When the program started in 1996, the Navy’s contractor, Raytheon, was to deliver the new shells for ships by 2010. In anticipation, the Navy installed updated guns in 2001 that could fire both the older unguided rounds and the Extended Range Guided Munitions. But after 12 years of development and approximately $350 million spent, the contract failed to produce a reliable shell at an affordable cost — even after the Navy changed the warhead to a simpler high-explosive design. The service shut down the program in 2008. During the same period, the Navy was also experimenting with a similarly designed shell called the Ballistic Trajectory Extended Range Munition, made by Alliant Techsystems. After spending $70 million, the program was canceled in 2007.
As the development of new projectiles foundered, the Navy was simultaneously pursuing another concept: a ship with a gun of intermediate size that would fire rocket-boosted shells at targets on land. In the 1990s, it planned to build 32 new destroyers, at the cost of about $1 billion per ship, each armed with two 155-millimeter deck guns. These ships, named for Adm. Elmo Zumwalt, were designed for “land attack,” and their deck guns were to fire heavier shells at farther distances than their predecessors’ five-inch guns.
With the ships in production, the Navy then spent $700 million to have BAE Systems and Lockheed Martin develop the Long Range Land Attack Projectile for the Zumwalt deck gun. It also came to nothing. The Navy originally intended to build 32 Zumwalt-class destroyers — a number that dwindled over time. In 2016, the Navy cut the number of land-attack ships to just three. Sharply unfavorable economies of scale drove the purchase price for the shells above $1 million per shot, rivaling the cost of the Tomahawk cruise missile, which has a 1,000-mile range. The shells became too expensive to buy, and the ammunition program for the Zumwalt-class destroyers was soon canceled. In December 2017, the Navy announced that its “land-attack” ships were “surface-strike” ships that would engage other vessels at sea instead of targets ashore.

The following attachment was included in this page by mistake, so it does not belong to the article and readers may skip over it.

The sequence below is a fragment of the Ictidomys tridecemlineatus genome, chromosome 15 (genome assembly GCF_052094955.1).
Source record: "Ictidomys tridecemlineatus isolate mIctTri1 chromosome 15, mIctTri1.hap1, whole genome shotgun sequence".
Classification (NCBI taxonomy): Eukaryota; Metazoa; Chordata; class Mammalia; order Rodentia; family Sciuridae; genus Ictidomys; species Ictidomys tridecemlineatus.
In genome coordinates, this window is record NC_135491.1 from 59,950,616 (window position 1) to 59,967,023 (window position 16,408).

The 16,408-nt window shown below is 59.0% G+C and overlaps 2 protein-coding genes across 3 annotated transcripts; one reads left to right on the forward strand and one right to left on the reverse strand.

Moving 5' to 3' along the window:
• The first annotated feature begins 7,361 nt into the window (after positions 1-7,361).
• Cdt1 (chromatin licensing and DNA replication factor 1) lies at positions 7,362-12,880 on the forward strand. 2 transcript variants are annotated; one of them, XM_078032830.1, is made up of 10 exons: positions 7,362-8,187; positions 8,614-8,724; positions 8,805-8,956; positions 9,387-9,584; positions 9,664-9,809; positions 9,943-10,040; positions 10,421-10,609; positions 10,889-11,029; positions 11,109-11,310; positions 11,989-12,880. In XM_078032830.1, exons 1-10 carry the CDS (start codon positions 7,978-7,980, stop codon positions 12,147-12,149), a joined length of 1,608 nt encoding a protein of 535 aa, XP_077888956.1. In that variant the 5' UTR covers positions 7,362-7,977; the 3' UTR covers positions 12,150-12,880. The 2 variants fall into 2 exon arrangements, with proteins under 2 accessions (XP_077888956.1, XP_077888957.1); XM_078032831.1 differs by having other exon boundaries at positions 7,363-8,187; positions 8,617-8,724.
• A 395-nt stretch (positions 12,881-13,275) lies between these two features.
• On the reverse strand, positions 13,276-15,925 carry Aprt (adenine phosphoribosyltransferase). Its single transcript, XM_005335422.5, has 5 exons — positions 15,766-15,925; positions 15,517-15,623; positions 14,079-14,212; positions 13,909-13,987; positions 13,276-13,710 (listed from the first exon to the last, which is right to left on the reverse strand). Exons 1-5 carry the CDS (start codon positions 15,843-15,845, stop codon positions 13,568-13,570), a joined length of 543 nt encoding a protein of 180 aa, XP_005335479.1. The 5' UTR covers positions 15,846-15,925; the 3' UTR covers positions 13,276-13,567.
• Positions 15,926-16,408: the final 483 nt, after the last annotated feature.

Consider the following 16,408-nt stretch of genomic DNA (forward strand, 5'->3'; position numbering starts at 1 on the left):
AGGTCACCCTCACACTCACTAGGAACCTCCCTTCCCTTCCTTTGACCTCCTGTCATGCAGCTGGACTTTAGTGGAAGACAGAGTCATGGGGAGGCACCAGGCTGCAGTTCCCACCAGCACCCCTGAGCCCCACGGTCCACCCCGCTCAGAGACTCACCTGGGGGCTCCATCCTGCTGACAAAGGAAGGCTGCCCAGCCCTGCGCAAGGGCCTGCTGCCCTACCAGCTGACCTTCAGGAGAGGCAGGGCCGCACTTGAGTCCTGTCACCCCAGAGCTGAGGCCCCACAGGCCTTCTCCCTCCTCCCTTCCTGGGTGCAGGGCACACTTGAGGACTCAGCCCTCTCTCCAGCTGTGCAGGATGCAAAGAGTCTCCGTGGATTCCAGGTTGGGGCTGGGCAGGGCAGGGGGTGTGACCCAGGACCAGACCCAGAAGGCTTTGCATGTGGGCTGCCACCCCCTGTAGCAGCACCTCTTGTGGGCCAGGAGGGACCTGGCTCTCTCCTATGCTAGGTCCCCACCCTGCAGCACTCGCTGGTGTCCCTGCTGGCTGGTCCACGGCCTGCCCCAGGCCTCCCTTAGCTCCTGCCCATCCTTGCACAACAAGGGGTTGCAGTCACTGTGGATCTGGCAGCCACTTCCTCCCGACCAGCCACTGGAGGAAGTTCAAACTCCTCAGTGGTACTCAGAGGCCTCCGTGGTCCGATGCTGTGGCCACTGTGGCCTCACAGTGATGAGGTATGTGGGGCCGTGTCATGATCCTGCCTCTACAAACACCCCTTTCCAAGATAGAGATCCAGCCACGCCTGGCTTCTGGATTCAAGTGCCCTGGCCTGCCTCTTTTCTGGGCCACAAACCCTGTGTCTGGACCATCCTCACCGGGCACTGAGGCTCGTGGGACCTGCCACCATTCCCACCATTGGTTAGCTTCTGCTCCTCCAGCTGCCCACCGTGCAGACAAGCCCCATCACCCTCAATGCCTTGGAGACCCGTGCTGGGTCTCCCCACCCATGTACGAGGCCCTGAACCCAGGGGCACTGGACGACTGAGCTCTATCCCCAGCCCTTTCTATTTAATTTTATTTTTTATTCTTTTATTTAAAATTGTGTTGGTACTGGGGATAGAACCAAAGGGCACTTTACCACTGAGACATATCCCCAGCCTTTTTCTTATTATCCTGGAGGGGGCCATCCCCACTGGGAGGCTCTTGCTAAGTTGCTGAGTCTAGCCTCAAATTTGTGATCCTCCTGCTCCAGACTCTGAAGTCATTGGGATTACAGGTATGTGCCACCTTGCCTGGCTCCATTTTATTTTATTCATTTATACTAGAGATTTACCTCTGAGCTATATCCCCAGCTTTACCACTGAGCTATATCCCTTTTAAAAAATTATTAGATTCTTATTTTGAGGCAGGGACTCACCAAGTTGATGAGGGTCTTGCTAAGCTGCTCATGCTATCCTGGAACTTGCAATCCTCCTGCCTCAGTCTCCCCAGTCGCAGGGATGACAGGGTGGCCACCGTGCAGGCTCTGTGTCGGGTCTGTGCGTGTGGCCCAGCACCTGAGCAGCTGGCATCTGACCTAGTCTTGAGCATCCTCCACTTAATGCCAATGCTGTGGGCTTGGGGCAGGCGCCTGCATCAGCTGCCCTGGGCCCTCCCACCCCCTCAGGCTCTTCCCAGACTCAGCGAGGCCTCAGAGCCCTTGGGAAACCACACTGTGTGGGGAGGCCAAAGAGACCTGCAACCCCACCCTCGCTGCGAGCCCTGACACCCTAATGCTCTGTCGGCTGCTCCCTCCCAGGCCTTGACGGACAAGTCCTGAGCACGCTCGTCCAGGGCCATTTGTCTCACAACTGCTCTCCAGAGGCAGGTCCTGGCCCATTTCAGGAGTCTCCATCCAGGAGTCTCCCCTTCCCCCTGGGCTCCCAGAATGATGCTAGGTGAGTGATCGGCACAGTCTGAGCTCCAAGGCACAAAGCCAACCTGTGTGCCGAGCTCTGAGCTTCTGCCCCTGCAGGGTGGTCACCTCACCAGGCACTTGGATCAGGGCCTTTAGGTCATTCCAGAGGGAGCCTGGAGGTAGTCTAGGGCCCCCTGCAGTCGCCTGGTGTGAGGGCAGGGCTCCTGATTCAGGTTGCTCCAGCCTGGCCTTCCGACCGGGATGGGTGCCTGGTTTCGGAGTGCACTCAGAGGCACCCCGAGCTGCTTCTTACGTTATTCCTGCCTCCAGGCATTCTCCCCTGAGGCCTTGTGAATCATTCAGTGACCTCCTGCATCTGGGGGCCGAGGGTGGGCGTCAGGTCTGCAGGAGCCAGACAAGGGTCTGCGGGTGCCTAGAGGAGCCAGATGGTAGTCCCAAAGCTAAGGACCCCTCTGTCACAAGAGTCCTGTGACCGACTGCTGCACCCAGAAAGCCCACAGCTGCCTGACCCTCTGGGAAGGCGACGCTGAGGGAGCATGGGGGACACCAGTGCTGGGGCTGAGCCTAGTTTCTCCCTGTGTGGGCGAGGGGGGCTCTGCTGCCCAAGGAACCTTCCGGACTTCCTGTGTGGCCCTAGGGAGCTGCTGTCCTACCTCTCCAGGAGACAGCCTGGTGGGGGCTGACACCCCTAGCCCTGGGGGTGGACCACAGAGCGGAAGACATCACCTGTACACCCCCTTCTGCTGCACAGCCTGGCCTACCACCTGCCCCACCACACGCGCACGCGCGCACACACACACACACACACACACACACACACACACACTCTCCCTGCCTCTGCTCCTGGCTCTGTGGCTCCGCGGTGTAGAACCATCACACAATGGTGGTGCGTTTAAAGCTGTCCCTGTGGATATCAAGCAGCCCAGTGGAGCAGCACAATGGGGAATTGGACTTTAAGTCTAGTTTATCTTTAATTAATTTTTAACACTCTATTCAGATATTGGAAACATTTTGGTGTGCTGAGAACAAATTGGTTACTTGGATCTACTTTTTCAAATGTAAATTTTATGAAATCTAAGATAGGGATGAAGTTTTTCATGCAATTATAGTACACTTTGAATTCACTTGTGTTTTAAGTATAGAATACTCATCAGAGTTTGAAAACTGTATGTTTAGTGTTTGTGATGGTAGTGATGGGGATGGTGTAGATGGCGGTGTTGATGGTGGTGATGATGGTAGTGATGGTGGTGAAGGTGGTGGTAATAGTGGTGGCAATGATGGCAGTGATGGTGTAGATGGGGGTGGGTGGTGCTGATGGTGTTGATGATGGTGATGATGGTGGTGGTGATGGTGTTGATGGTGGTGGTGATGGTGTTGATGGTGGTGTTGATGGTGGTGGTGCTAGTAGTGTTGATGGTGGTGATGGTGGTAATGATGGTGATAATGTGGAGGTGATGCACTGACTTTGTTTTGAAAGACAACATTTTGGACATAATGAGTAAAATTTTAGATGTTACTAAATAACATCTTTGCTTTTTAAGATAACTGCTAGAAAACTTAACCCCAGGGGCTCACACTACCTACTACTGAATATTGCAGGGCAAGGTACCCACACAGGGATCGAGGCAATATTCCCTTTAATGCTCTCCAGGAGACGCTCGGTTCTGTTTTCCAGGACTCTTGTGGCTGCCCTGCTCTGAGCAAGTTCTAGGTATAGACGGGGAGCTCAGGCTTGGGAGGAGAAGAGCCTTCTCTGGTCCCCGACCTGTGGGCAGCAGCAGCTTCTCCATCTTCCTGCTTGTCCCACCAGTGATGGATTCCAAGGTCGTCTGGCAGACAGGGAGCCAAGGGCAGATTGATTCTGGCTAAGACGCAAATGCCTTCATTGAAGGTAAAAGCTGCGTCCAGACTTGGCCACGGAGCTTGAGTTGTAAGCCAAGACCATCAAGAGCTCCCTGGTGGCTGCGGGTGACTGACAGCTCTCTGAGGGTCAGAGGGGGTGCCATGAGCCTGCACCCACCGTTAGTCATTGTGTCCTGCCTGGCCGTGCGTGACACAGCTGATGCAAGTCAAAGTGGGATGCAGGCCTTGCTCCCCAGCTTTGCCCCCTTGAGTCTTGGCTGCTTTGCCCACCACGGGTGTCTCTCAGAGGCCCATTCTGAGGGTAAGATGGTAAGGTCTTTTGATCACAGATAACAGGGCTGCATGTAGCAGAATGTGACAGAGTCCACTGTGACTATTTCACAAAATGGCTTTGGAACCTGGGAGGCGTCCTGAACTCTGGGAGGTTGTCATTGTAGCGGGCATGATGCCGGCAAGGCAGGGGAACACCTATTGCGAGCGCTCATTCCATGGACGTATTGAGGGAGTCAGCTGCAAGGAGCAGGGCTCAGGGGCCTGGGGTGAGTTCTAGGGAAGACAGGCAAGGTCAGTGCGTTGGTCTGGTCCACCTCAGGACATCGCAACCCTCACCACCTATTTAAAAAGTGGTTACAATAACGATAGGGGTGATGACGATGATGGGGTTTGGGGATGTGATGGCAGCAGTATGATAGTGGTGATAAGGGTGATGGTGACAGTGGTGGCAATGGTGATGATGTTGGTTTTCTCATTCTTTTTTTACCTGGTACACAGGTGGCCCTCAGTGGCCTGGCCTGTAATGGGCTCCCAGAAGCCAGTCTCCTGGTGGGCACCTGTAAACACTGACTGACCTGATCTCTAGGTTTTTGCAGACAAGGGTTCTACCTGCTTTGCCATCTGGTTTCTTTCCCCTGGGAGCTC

All three of the failed projectile programs had similar design features and shared a fundamental conceptual problem. “When you try to make a rocket-boosted projectile that can steer itself to a target, you basically have built a guided missile,” said Tony DiGiulian, a retired engineer who has studied all these weapons and runs NavWeaps, a website on the subject of naval weapons and technology. One problem with gun-fired guided shells, he said, was that, when fired, sensitive electronics inside the projectile were exposed to exponentially more stress than if they were launched in a traditional missile. Protecting those electronics, DiGiulian said, added to the shells’ cost. “So why not just build missiles in the first place?” he said. “That’s what you’ll end up with anyway.”
Navy officials said they are evaluating a new shell, called the “hypervelocity projectile,” that is lighter and narrower and could potentially be fired from the upgraded five-inch guns at targets 40 miles away. The program is experimental and in its early stages, and it is unlikely to produce a viable weapon soon. With a gap in fire support now running beyond a quarter of a century, the Marine Corps said it “encourages continued study” of yet another idea: installing vertically launched missiles on San Antonio-class amphibious ships, a type of ship much larger than a cruiser or destroyer that is meant to launch Marines ashore in landing craft and helicopters and is not typically outfitted with offensive weaponry itself. The Marine Corps did not specify which kinds of missiles could be used for that role.